I love Refn's overhead shots. This could be another symbol of the battle between good & evil. There is a similar shot later in the movie with Chang & Julian.

That out of the way, let's talk about the story and the characters. If you look behind the form, you would see a simple story of revenge & redemption, quite a straightforward plot in fact, but riddled with symbolism and messages that are conveyed mostly by non-verbals & meaningful shots. More than a revenge flick, it's also a story of a dysfunctional family, a society's concept of vengeance & justice, and a "protagonist's" quest to heal his wounds & look for love. More than a revenge film, this is actually a fairy tale..  a dark fairy tale as never been told before.

Friday, July 26, 2013

The Heat (2013)

An uptight FBI Special Agent is paired with a foul-mouthed Boston cop to take down a ruthless drug lord.

Directed by:  Paul Feig (Bridesmaids)
Written by:  Katie Dippold
Starring:  Sandra Bullock (Ashburn), Melissa McCarthy (Mullins)
Running Time:  117 mins

"I'll shut the door on you. You lay down here and put your head in the door. And I'll slam it about 157,000 times."

Foul-mouthed, deglamorized, angry at the world - is Melissa McCarthy getting typecasted? I hope not because as much as I enjoy her as a comedy actress, seeing her in the same abrasive role for several movies straight makes her less appealing for me. Having said that, her role here is a big improvement over Identity Thief, because her delivery in this movie is more spot on in an over-the-top crazy way. Sandra Bullock, still better in Miss Congeniality, has her funny moments as well. Marlon Wayans is surprisingly watered-down and ain't that a breath of fresh air? haha.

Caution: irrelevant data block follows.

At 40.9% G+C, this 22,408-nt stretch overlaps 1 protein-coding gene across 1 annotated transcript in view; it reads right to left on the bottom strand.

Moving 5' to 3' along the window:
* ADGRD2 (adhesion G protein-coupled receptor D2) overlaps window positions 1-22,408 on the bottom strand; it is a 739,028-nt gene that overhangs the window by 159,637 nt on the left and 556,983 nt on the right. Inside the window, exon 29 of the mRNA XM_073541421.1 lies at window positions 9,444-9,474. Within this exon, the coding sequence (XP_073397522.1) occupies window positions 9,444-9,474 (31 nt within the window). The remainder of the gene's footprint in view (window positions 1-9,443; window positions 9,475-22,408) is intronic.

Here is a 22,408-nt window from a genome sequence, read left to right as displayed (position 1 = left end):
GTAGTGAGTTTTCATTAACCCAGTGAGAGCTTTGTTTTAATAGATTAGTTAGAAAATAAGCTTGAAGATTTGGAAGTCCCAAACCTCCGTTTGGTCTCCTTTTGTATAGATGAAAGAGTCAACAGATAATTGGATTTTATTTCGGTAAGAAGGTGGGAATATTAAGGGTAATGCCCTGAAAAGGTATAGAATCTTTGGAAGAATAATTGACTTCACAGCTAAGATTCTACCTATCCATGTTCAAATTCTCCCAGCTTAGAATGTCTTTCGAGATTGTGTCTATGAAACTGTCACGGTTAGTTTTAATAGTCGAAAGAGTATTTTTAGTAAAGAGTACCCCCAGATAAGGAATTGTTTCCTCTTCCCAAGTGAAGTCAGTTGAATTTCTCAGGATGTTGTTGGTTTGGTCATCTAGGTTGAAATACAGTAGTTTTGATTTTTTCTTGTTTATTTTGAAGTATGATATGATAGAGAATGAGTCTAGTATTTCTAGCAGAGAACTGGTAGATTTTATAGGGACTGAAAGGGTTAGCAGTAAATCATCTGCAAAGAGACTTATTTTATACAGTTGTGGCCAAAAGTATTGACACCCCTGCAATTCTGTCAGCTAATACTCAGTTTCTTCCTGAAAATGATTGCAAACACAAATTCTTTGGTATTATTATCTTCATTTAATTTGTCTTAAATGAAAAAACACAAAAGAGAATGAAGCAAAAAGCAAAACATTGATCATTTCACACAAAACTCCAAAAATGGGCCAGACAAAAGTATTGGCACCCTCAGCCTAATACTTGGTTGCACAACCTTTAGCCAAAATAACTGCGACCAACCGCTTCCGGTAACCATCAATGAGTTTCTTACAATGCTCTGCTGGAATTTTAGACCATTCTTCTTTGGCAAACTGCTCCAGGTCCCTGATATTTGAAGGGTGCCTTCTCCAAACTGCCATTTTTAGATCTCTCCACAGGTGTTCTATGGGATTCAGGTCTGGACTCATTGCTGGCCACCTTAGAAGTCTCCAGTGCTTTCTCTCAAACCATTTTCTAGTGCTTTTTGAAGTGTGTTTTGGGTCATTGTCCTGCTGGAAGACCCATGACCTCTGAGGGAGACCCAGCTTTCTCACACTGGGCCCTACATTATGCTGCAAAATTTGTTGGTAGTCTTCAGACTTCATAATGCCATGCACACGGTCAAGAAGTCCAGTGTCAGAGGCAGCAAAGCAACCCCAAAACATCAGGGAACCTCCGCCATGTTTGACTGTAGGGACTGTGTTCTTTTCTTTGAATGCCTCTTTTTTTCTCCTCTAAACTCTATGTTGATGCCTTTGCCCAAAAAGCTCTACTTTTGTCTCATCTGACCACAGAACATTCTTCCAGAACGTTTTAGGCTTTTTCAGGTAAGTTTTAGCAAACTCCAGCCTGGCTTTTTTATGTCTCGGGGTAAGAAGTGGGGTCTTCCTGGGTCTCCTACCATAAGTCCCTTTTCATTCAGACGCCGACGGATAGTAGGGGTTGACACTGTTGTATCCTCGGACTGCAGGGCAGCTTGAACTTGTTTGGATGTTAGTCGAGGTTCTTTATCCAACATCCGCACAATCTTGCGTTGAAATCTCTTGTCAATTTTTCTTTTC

Wednesday, July 24, 2013

Waking Life (2001)

A man shuffles through a dream meeting various people and discussing the meanings and purposes of the universe.

Written & Directed by:  Richard Linklater (Before Midnight, Slacker)
Music by: Glover Gill
Cinematography:  Richard Linklater, Tommy Pallotta
Running Time:  101 mins
Watch Waking Life HERE

"They say that dreams are only real as long as they last. Couldn't you say the same thing about life?"

This is a film for the dreamers, the thinkers, the lovers of life, the confused, the those who seem to sleepwalk through the hazy fog of everyday living.  It's for the people who like to smell the flowers as they walk, thinking about the concept of life, our existence, reality, even death. 

The first scene caught me off-guard, feeling and sensing the real people behind the hypnotic yet grotesque rotoscope animation. At first it might distract or feel weird seeing shakiness all over and big eyes seemingly pulsating in and outside the lines of their faces, but after the initial unsettling  cartoonish vibe, everything just becomes more surreal. It's art, and it's beautiful. 

Waking Life is a philosophical buffet for those whose minds are hungry. This movie connected to me in a deeper, more personal way than any other films probably because it spoke of ideas or philosophies that I couldn't put into words. I think about it, I believe it, I dream of those ideas, but I couldn't express it myself. This film did that for me. It's rare to find someone to talk to on a philosophical level, and Linklater managed to make another movie which made me feel like I was part of the conversation. I spent most parts of the movie smiling, just trying to absorb all the "conversations", and feeling attached to this film more & more. 

Richard Linklater's attention to details with his cameraworks and cinematography gives you a unique experience, but what makes his movies stand the test of time is his script. As taut as a newly-adjusted guitar string, his dialogues/script reverberates from your ear into your mind & into your soul, and it will be hard to shake it out of your system . It's as real as life, as tight as Superman's spandex.